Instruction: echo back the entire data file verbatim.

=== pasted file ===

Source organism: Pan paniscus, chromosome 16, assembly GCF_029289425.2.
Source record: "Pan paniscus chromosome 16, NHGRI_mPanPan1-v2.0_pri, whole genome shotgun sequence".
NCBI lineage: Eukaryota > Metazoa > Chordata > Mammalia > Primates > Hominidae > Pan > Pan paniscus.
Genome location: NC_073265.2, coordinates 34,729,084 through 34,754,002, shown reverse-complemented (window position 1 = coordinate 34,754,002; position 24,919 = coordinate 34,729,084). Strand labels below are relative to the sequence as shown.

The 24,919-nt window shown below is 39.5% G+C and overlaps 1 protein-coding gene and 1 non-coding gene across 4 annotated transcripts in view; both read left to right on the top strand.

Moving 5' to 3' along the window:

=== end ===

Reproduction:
Source organism: Pan paniscus, chromosome 16, assembly GCF_029289425.2.
Source record: "Pan paniscus chromosome 16, NHGRI_mPanPan1-v2.0_pri, whole genome shotgun sequence".
NCBI lineage: Eukaryota > Metazoa > Chordata > Mammalia > Primates > Hominidae > Pan > Pan paniscus.
Genome location: NC_073265.2, coordinates 34,729,084 through 34,754,002, shown reverse-complemented (window position 1 = coordinate 34,754,002; position 24,919 = coordinate 34,729,084). Strand labels below are relative to the sequence as shown.

The 24,919-nt window shown below is 39.5% G+C and overlaps 1 protein-coding gene and 1 non-coding gene across 4 annotated transcripts in view; both read left to right on the top strand.

Moving 5' to 3' along the window: